Trump Is Said to Invite U.S. Investment in Davos Speech

President will tout tax overhaul and deregulation efforts.

Trump Is Said to Invite U.S. Investment in Davos Speech
U.S. President Donald Trump, center, arrives on day three of the World Economic Forum (WEF) in Davos, Switzerland. (Photographer: Jason Alden/Bloomberg)

(Bloomberg) -- President Donald Trump will on Friday declare that there’s been no better time for businesses to invest in the U.S. thanks to his policies.

In a speech to the World Economic Forum’s annual meeting in Davos, Switzerland,  the president will tout the tax overhaul he signed into law late last year that slashed the U.S. corporate income tax to 21 percent, as well as his efforts to scale back regulations that he believes unduly burden businesses, a senior administration official said. The aide previewed Trump’s speech, set for 8:00 a.m. New York time, on condition of anonymity.

“We are going to bring many billions of dollars into the U.S.,” Trump said as he arrived at the conference on Friday. “America is doing fantastically well, better than it did in decades.”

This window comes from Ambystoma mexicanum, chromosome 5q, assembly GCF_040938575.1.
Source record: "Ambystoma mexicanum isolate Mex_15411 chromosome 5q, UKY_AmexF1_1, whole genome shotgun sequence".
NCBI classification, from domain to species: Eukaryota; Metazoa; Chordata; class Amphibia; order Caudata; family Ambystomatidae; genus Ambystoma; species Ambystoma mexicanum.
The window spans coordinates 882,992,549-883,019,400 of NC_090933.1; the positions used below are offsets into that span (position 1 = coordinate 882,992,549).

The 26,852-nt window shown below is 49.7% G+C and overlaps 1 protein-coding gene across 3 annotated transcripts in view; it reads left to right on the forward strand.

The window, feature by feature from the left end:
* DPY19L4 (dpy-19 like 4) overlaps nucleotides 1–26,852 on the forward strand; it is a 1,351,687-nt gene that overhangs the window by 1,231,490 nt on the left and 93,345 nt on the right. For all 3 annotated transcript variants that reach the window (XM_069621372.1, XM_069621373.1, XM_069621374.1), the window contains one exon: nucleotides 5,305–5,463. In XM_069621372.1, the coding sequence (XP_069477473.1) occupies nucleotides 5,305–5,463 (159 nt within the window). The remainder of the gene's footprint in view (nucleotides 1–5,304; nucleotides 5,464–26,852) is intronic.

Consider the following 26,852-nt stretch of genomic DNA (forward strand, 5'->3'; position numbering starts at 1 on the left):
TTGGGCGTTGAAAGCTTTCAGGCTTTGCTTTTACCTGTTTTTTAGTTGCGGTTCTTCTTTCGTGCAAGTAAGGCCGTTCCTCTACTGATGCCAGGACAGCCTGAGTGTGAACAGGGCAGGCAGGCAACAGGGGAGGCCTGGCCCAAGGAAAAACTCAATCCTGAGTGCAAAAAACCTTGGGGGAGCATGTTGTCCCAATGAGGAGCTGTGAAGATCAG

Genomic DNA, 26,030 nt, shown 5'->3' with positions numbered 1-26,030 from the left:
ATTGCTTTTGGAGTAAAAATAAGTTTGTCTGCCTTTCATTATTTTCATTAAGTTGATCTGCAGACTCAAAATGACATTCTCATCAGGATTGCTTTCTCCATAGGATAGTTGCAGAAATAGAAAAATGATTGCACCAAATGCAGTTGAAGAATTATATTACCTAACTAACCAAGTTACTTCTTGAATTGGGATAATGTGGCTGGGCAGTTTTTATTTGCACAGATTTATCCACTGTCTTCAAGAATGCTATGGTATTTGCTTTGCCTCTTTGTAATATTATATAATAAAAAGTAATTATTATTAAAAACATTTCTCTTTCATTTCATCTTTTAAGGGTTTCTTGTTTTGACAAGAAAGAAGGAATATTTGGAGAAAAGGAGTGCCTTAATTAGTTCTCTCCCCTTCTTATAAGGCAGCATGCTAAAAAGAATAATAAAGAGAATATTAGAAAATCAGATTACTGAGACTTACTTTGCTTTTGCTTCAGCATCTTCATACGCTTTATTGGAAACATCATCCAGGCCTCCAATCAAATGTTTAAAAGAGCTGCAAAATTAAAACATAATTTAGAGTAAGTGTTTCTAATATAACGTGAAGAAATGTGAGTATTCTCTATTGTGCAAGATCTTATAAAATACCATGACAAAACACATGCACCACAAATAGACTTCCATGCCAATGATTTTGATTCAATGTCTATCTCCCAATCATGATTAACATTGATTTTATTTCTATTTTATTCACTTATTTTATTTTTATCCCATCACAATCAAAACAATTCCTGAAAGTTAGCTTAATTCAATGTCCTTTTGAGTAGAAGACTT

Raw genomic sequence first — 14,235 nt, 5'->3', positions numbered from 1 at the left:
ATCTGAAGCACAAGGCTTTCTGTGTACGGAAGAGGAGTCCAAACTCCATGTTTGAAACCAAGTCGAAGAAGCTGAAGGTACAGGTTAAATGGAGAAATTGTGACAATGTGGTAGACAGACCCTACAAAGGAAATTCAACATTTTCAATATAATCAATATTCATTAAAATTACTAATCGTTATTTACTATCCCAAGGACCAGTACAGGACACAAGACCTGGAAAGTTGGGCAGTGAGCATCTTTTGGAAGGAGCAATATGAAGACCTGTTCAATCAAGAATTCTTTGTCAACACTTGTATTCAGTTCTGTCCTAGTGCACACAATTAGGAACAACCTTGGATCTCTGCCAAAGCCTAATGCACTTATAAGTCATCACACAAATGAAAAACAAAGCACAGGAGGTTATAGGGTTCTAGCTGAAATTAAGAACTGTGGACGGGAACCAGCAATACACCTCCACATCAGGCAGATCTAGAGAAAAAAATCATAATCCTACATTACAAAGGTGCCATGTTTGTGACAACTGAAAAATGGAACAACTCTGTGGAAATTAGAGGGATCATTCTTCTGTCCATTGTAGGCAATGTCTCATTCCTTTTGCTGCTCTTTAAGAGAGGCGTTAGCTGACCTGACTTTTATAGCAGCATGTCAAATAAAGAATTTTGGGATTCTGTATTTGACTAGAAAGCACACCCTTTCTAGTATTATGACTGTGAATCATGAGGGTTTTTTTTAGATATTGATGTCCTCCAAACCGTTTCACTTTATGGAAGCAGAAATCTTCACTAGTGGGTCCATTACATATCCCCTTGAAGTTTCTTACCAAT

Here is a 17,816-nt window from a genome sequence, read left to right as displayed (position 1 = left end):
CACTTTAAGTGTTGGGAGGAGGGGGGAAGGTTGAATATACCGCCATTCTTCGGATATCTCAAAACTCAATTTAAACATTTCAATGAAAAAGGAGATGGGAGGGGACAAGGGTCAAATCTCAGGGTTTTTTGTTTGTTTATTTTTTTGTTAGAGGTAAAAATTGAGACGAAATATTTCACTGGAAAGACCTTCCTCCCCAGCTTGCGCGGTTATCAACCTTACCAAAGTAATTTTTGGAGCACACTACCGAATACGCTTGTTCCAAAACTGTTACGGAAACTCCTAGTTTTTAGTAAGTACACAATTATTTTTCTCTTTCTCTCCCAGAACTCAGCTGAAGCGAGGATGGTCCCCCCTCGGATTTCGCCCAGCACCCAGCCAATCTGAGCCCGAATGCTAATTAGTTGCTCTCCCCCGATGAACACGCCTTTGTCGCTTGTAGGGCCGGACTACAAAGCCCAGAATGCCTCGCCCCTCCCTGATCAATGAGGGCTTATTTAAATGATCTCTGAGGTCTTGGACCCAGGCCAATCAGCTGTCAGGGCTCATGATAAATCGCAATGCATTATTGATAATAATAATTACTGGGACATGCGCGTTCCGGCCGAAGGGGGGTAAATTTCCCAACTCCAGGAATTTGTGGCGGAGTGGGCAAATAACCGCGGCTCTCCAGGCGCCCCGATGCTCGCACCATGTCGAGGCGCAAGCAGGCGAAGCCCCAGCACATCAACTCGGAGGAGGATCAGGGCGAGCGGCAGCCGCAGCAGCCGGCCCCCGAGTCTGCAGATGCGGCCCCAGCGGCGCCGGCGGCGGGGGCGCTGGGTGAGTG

Trump Is Said to Invite U.S. Investment in Davos Speech

Trump will promote economic indicators that he argues show how well his policies are working, the official said. That’s a common refrain of Trump’s speeches. The official said Trump’s Davos speech will be remarkably brief, at only about 15 minutes.

Business leaders in Davos have backed Trump’s argument that the U.S. is looking more attractive. Tidjane Thiam, chief executive of Credit Suisse Group AG, noted “a step up in interest” in the U.S., citing Ferrero SpA’s acquisition of Nestle SA’s American choclate business as an example.

“There are going to be a lot of flows into the United States,” Blackstone Group LP CEO Stephen Schwarzman said on Tuesday. “There are companies all around the world now looking at U.S., saying this is the place to be in the developed world.”

Trump will once again insist that U.S. trade relationships be fair and equitable, the official said -- another common theme when he speaks to international audiences. He will assert that rigorous enforcement of trade abuses is the best way to restore and preserve the integrity of global commerce, the official said.

He’ll also again call for foreign leaders to help the U.S. curb North Korea’s nuclear weapons and ballistic missile programs, and to combat terrorism.

--With assistance from Javier Blas

To contact the reporter on this story: Shannon Pettypiece in Washington at

To contact the editor responsible for this story: Alex Wayne at

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